On a recent afternoon, Bellevue High School junior Delaney Dunne carefully used a pair of scissors to remove the leafy green tops of several stalks of kale. She and her classmates, Alivia Wagner and Ryanne Dunn, had grown the plants using a self-contained aquaponics system at the high school. Now, they were ready to be harvested and sold.
“I enjoy being able to be a part of watching it all work,” Delaney told. “I never knew what aquaponics was before I joined, and learning about it was interesting to me.” The trio’s project is part of the school’s Bellevue BIG program, through which junior and senior students tackle a variety of service-learning projects.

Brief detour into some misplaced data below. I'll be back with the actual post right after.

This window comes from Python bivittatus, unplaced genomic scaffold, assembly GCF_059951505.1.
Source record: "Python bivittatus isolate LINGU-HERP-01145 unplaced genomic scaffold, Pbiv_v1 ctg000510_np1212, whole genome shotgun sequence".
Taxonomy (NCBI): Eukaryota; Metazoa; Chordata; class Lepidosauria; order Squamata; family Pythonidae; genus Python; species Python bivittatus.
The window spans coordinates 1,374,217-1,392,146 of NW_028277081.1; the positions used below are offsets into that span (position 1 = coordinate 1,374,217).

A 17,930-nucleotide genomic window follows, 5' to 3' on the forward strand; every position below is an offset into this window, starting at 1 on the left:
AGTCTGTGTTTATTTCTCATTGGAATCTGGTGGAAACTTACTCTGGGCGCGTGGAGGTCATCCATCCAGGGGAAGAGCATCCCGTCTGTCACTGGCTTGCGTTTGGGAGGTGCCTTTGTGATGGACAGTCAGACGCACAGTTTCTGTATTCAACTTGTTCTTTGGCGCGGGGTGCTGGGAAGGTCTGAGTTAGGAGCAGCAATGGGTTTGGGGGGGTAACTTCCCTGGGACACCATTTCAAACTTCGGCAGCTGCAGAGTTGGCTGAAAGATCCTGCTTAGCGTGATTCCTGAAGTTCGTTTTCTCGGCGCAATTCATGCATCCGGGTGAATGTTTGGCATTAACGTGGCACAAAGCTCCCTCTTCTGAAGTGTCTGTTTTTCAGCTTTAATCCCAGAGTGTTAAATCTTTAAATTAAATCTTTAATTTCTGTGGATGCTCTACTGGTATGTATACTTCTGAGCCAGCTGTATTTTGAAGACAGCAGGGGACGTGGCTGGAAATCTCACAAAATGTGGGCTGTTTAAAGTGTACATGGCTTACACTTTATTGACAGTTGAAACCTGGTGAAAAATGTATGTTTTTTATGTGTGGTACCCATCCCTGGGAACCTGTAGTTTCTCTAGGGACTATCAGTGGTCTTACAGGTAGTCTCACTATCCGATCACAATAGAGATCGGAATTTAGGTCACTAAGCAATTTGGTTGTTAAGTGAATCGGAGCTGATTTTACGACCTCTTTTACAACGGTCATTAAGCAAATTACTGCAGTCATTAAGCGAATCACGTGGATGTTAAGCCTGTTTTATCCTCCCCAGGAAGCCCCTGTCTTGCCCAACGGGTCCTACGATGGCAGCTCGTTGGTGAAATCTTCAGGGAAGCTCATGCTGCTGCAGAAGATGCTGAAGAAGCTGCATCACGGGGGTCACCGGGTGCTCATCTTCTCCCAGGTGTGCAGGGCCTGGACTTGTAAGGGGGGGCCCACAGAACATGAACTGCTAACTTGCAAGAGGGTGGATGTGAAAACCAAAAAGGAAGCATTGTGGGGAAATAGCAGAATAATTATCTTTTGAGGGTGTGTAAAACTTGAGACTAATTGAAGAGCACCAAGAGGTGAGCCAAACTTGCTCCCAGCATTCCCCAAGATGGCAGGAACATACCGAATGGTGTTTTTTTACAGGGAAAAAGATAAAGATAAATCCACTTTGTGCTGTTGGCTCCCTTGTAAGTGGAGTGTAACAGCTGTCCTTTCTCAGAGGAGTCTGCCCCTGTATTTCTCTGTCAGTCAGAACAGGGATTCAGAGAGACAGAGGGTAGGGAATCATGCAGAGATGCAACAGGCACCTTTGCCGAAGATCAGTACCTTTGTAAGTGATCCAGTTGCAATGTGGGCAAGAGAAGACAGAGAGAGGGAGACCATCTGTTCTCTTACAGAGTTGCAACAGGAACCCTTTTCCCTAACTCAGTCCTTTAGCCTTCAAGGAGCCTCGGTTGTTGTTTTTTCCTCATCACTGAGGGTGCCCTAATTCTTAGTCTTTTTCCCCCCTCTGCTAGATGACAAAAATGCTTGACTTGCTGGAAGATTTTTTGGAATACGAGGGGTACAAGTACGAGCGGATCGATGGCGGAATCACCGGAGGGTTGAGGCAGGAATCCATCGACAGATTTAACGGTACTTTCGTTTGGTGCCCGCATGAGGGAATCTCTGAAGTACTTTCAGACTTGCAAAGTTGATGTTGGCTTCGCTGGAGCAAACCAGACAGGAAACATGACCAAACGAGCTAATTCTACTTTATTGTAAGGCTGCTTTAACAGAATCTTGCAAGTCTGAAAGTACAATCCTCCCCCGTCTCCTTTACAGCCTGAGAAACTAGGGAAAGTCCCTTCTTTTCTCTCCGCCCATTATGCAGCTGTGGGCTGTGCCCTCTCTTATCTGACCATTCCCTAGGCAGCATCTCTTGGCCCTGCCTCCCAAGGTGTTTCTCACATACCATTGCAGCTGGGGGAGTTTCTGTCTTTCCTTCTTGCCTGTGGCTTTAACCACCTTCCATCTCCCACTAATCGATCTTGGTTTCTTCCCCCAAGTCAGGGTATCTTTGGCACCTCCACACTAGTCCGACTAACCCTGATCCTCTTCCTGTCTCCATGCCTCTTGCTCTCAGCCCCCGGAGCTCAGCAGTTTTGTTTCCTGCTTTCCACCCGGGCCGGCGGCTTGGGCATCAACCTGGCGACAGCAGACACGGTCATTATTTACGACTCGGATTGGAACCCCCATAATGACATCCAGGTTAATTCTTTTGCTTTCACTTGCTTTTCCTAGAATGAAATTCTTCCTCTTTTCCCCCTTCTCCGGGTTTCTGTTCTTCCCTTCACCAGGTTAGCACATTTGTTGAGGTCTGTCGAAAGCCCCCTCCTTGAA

“We try to get our kids out of the traditional learning environment and get them doing things they’re passionate about for the betterment of the community,” said Matt Cook, a science teacher at the middle and high school who supervises the aquaponics program.
The school has offered aquaponics as part of Bellevue BIG for about five years, growing leafy greens such as kale, watercress, and lettuce. Recently, however, Ryanne proposed new addition to the menu, and the tank now includes several logs on which golden oyster mushrooms are sprouting. “We were thinking of other things we could grow. I really like mushrooms, and I just wanted to grow food that I liked,” she said.
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